We are all familiar with the tragic headlines of youth such as Phoebe Prince, a high school student in South Hadley, MA who took her life rather than face the bullying that she experienced. And more recently we heard of Tyler Clementi, a freshman at Rutgers University in N.J. and talented violinist who recently jumped off the George Washington Bridge in order to escape cyber bullying online and perhaps offline humiliation.
Through my pain over their deaths and others before them, I ask constantly, did Phoebe and Tyler have non-judgmental adults to turn to that could advocate for them during this difficult time, recognize their problems and perhaps, save their lives? We will never know but I would hope that a caring mentor could have played a role in asking them how they were doing, what were their issues and concerns, how they could help them and perhaps, just perhaps save them from taking their lives.
Many young people have the ability to find and surround themselves with multiple mentors on their own. Often teens in particular will recognize the need and will seek out individuals with similar career interests, or who can help them with school or even life decisions. Typically these mentors provide the youth with support, advice and guidance. Other youth would never be able to find mentors at different stages in their lives unless a third party, namely a parent, teacher or staff of a mentoring program deliberately does the matching.
Why do teens benefit from mentors outside their own family? Have you ever noticed that most young people today would much rather talk to anyone else rather than their own parents? This is probably as good a reason as any why mentors not connected to their family can have a powerful impact on the future of teens. It is simply the notion of talking to someone who is not an authority figure that monitors, supervises or judges them.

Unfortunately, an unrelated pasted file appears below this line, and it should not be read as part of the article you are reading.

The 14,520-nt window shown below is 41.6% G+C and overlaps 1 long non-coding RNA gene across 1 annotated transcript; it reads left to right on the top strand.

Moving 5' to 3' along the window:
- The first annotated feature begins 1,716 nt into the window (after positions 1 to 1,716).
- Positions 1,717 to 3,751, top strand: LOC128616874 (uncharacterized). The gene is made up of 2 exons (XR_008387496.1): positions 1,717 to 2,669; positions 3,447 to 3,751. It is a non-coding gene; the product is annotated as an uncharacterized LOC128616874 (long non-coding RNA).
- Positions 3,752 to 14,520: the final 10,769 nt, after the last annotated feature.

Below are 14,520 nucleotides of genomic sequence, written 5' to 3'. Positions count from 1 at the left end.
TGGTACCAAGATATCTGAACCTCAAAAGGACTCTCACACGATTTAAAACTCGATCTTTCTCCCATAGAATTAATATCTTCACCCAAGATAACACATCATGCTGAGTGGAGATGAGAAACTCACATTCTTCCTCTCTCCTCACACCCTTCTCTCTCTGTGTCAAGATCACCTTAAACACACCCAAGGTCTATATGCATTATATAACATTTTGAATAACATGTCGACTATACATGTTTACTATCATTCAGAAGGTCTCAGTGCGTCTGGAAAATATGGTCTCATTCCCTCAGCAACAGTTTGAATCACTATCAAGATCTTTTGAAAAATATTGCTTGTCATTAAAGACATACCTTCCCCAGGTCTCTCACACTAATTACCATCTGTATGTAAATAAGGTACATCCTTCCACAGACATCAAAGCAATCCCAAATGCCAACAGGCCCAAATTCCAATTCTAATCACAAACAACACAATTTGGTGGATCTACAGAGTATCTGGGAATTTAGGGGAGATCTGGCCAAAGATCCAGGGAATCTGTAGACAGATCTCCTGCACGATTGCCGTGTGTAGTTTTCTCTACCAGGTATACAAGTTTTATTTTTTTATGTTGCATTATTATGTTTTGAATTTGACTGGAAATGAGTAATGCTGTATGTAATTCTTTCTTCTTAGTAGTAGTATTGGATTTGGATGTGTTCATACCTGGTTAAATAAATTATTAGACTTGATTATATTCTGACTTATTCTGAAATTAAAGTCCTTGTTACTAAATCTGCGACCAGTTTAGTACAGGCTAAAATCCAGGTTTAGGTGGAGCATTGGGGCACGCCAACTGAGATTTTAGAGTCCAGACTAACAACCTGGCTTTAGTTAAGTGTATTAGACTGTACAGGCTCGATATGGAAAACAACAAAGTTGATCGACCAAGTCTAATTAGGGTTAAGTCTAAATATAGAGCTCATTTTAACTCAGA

If parents reflect back to the time when you were young, most likely you can remember many individuals that helped you in difficult times, enriched your experiences and became positive role models and influenced your lives. I had a Nana who adored me, encouraged me to do anything I wanted to do and was my number one champion. I am Nana today to our five grandchildren because I wanted to model her in every way. I also had a professor in graduate school when I was pursuing my doctoral degree that took me under his wing, had my best interests at heart and took pride in my progress. I could hardly have succeeded in that pursuit without his guidance. He was truly a non-judgmental friend.
Perhaps a parent can remember a grandparent, sibling, teacher, member of the faith community, or the neighbor next door that lent a listening ear at some point in your life. It is my contention that parents should not only play a major role as mentors in their children’s lives, but they should also help their teens to seek mentors for them in the community.
Yet not everyone makes a good mentor. The unique and special characteristics of a mentor include individuals that are caring, considerate, patient, good listeners and positive role models. Mentors should serve in the role of advocate for a teen, seeking resources to help them academically, creating opportunities to shadow them at work and helping them to seek part time employment and guidance regarding life after high school.
Mentors have to show a strong commitment to a teen, the willingness to show up for them when they say they will and be on time and like kids. While liking kids seems pretty obvious, I have unfortunately encountered some parents and even teachers that appear as though they really do not have an interest in or like kids. This is totally unacceptable and not the kind of person that I would want as my mentor.
Parents are a child’s first teacher. If parents recognize the importance of mentors for youth outside of the home and extended family, they can play an effective role in seeking mentors. Where can a parent find a mentor for their teenage children?
- Call your local middle/high school Guidance Department and ask if they have a school-based mentoring program.
- Check to see if your community has a local Big Brother Big Sister agency that matches mentors with youth.
- Seek out your local Voluntary Action Center (names vary) whose mission is to find volunteers to assist youth in the community. Ask them if they know of any mentoring programs.
- Contact your local Boys & Girls Club or YMCA. Both have been active in many communities in implementing mentoring initiatives.
- Your local United Way may also have or know where mentoring programs exist.
- Go online to www.mentoring.org, the website of MENTOR located in Alexandria, VA. You can insert you zip code and find out what mentoring programs are available in your community or area.
Dr. Susan Weinberger is the president of the Mentor Consutling Group in Norwalk, Ct.